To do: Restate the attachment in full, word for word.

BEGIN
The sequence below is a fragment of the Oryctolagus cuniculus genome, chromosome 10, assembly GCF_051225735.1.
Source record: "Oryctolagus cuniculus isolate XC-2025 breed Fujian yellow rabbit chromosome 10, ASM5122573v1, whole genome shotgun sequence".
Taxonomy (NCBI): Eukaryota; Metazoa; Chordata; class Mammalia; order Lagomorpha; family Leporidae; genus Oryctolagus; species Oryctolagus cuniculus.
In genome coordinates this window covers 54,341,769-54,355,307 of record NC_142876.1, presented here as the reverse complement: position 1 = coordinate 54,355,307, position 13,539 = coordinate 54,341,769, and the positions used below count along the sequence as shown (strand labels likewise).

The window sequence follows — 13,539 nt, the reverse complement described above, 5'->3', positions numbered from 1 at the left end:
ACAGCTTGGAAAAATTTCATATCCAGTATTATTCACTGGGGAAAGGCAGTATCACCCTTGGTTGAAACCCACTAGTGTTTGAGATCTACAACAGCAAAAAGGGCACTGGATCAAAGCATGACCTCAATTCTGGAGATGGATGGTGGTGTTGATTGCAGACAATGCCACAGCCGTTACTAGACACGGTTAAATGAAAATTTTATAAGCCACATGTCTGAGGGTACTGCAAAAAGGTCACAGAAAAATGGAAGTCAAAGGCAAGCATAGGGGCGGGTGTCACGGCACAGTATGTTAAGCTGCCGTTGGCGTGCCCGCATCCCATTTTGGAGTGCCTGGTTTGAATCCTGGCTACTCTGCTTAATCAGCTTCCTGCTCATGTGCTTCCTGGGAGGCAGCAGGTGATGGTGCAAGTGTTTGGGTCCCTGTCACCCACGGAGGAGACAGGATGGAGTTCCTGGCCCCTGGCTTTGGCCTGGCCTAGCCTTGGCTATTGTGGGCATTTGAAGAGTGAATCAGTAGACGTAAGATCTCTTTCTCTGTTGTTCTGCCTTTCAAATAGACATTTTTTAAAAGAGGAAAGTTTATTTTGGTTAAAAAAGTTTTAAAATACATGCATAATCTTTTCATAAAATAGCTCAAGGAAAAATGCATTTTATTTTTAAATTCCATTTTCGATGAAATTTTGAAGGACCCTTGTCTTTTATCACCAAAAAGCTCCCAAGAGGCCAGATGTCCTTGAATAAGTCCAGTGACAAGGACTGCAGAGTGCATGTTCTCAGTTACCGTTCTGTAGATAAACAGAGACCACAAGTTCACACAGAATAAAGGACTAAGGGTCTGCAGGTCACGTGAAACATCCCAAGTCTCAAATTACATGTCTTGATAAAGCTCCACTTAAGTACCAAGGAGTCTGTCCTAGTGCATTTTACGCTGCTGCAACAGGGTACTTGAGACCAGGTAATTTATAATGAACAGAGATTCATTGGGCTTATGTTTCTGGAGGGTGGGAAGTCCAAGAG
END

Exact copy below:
The sequence below is a fragment of the Oryctolagus cuniculus genome, chromosome 10, assembly GCF_051225735.1.
Source record: "Oryctolagus cuniculus isolate XC-2025 breed Fujian yellow rabbit chromosome 10, ASM5122573v1, whole genome shotgun sequence".
Taxonomy (NCBI): Eukaryota; Metazoa; Chordata; class Mammalia; order Lagomorpha; family Leporidae; genus Oryctolagus; species Oryctolagus cuniculus.
In genome coordinates this window covers 54,341,769-54,355,307 of record NC_142876.1, presented here as the reverse complement: position 1 = coordinate 54,355,307, position 13,539 = coordinate 54,341,769, and the positions used below count along the sequence as shown (strand labels likewise).

The window sequence follows — 13,539 nt, the reverse complement described above, 5'->3', positions numbered from 1 at the left end:
ACAGCTTGGAAAAATTTCATATCCAGTATTATTCACTGGGGAAAGGCAGTATCACCCTTGGTTGAAACCCACTAGTGTTTGAGATCTACAACAGCAAAAAGGGCACTGGATCAAAGCATGACCTCAATTCTGGAGATGGATGGTGGTGTTGATTGCAGACAATGCCACAGCCGTTACTAGACACGGTTAAATGAAAATTTTATAAGCCACATGTCTGAGGGTACTGCAAAAAGGTCACAGAAAAATGGAAGTCAAAGGCAAGCATAGGGGCGGGTGTCACGGCACAGTATGTTAAGCTGCCGTTGGCGTGCCCGCATCCCATTTTGGAGTGCCTGGTTTGAATCCTGGCTACTCTGCTTAATCAGCTTCCTGCTCATGTGCTTCCTGGGAGGCAGCAGGTGATGGTGCAAGTGTTTGGGTCCCTGTCACCCACGGAGGAGACAGGATGGAGTTCCTGGCCCCTGGCTTTGGCCTGGCCTAGCCTTGGCTATTGTGGGCATTTGAAGAGTGAATCAGTAGACGTAAGATCTCTTTCTCTGTTGTTCTGCCTTTCAAATAGACATTTTTTAAAAGAGGAAAGTTTATTTTGGTTAAAAAAGTTTTAAAATACATGCATAATCTTTTCATAAAATAGCTCAAGGAAAAATGCATTTTATTTTTAAATTCCATTTTCGATGAAATTTTGAAGGACCCTTGTCTTTTATCACCAAAAAGCTCCCAAGAGGCCAGATGTCCTTGAATAAGTCCAGTGACAAGGACTGCAGAGTGCATGTTCTCAGTTACCGTTCTGTAGATAAACAGAGACCACAAGTTCACACAGAATAAAGGACTAAGGGTCTGCAGGTCACGTGAAACATCCCAAGTCTCAAATTACATGTCTTGATAAAGCTCCACTTAAGTACCAAGGAGTCTGTCCTAGTGCATTTTACGCTGCTGCAACAGGGTACTTGAGACCAGGTAATTTATAATGAACAGAGATTCATTGGGCTTATGTTTCTGGAGGGTGGGAAGTCCAAGAG